If hell has landscaping, I think it would look like my yard. You might think I’m over exaggerating but let me assure you it’s quite possible.
After the last threat of frost in spring, Dan planted our garden. He rototilled it and planted the seeds. Watering it and taking care of it. Then, as he does every summer, he got busy with work. Now it was my turn to tend to it. How’d that go, you ask? Not so good. I realized quickly that I’m just as skilled at remembering to water a garden as I am at remembering to take a pill. 2 days in my memory and then gone forever from my mind. My forgetfulness resulting in half the garden never germinating. The half that somehow survived my neglect was now being strangled by weeds. It was a horrific mess.
Since then, I’ve been trying to be more attentive. I really have. I pulled the weeds, apologized to the beans & broccoli and set up a timer to water them. But it takes more than good intentions to make a garden grow and in the end, I don’t think I have what it takes. The sprinkler I was using to water them (with the timer) got moved to try and preserve other parts of the yard and once again, the garden’s needs were forgotten.
Looking at my flower beds, it’s the same story. My ineptness even more apparent than in the vegetable garden. Plant life growing haphazardly. And I’ll admit it, my method of weeding is ridiculous. First I pull the most obvious intruders. Yes, there are some that even I can differentiate. With those gone, I turn to the questionable ones. I try staring at them really hard, as if somehow they’ll reveal their identity to me. When they don’t, I try looking at them through squinted eyes. I’ll touch them to feel their texture… do you feel like a weed? As if I have any idea what that feels like. Eventually, I’m left to decide their fate. Pull it or let them live a while longer? Considering the ratio of weeds vs flowers in my yard, I usually opt to pull it. Hoping I didn’t just slaughter one of the few flowers that remain.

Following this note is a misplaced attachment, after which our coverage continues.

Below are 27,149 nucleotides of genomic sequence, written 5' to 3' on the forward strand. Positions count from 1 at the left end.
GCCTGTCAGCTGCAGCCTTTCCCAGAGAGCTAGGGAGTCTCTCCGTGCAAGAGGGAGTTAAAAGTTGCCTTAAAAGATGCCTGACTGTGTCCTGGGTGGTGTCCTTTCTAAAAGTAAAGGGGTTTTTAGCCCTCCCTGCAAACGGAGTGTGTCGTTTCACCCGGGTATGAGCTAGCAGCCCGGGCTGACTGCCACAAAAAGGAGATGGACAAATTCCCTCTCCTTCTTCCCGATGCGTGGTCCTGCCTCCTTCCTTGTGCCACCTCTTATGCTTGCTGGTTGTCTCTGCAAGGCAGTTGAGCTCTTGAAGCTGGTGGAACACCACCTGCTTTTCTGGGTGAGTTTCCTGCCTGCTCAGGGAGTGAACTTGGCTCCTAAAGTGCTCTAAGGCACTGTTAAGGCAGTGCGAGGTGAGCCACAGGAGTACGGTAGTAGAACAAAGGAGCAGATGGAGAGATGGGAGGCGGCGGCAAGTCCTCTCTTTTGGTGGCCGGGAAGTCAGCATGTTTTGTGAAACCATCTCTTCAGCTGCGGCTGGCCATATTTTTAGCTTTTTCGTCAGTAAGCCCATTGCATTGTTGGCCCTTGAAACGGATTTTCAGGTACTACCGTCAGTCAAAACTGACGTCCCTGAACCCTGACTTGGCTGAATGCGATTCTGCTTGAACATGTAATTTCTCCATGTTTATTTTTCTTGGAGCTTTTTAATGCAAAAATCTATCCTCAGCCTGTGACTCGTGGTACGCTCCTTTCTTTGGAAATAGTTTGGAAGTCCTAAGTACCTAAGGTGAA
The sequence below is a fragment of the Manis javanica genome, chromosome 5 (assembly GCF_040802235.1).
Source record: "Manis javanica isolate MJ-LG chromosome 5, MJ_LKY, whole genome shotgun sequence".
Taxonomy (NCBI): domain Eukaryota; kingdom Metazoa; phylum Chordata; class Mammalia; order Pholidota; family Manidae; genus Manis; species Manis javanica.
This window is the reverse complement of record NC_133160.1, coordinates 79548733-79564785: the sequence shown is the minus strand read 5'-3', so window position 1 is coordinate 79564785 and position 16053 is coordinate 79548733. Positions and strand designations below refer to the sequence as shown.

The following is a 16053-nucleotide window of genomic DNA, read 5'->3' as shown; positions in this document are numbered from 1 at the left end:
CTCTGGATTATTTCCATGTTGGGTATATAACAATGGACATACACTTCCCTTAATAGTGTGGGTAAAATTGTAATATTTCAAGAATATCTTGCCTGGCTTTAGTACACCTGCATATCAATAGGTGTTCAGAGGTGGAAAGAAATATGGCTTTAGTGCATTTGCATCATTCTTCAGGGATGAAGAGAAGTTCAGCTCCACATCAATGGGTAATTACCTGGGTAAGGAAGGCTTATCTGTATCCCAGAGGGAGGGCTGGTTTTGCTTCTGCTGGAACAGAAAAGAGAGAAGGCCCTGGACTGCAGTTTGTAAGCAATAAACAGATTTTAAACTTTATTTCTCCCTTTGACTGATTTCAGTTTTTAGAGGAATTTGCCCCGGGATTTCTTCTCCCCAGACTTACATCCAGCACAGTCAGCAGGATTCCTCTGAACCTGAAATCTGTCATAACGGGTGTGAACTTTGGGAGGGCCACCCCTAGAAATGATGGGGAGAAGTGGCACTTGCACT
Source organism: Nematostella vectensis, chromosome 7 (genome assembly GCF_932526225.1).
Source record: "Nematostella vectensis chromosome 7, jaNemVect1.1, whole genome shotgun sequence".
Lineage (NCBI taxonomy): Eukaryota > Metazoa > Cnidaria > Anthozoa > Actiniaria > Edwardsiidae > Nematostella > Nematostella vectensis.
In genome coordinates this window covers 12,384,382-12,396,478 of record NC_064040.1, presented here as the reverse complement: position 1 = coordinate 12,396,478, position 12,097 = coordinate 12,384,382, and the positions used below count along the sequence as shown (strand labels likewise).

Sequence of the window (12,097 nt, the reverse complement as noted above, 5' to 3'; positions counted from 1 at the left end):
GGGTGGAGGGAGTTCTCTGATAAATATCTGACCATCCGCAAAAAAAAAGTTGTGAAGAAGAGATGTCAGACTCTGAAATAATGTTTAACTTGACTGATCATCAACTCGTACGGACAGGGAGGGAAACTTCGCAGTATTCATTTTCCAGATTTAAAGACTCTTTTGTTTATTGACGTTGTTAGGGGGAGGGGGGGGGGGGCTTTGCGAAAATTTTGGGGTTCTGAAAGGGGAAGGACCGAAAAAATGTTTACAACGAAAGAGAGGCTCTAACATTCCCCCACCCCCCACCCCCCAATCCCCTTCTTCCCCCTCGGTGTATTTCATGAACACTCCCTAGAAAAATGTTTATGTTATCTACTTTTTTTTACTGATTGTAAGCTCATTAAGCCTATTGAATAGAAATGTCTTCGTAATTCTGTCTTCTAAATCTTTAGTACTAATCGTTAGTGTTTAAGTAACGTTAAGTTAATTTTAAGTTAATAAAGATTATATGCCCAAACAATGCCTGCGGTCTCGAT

I often wonder how flowers survive in the wild if they’re so incredibly needy and delicate? Aren’t we just creating wimpy plants by coddling them so much? Maybe I’m just trying to toughen up the species as a whole. They don’t take kindly to my inattentiveness though. The ones that don’t die, simply don’t thrive. Puny, pathetic and no blooms.
Part of the problem is that we have too much garden! The people that lived here before apparently really enjoyed it because they built 2 big raised gardens for vegetables. They weren’t built for the person who’s just trying to figure it out. They were built for the person that already knows it and can do it. Ergo, they weren’t built for me.
I keep thinking there has to be a solution. A way to both have a garden but not be the sole caretaker of it. Wouldn’t that be swell? Somebody that lives in an apartment, dying to work the earth… they’d love to come and play in mine. Wouldn’t they? I’d be doing them a service, they’d be giving me some of the vegetables that I long to eat. It’s a win win. Other than that, the only other answer I can come up with is a gardener that does pro bono work. Like the lawyers that take on sad cases for free, trying to do a little bit of humanitarian work. This gardener would be doing plantitarian work! A charitable service, not for me but to the organisms that live in my backyard. I think I’m on to something here. Finding a good-hearted horticulturist seems way more likely than me suddenly developing a green thumb.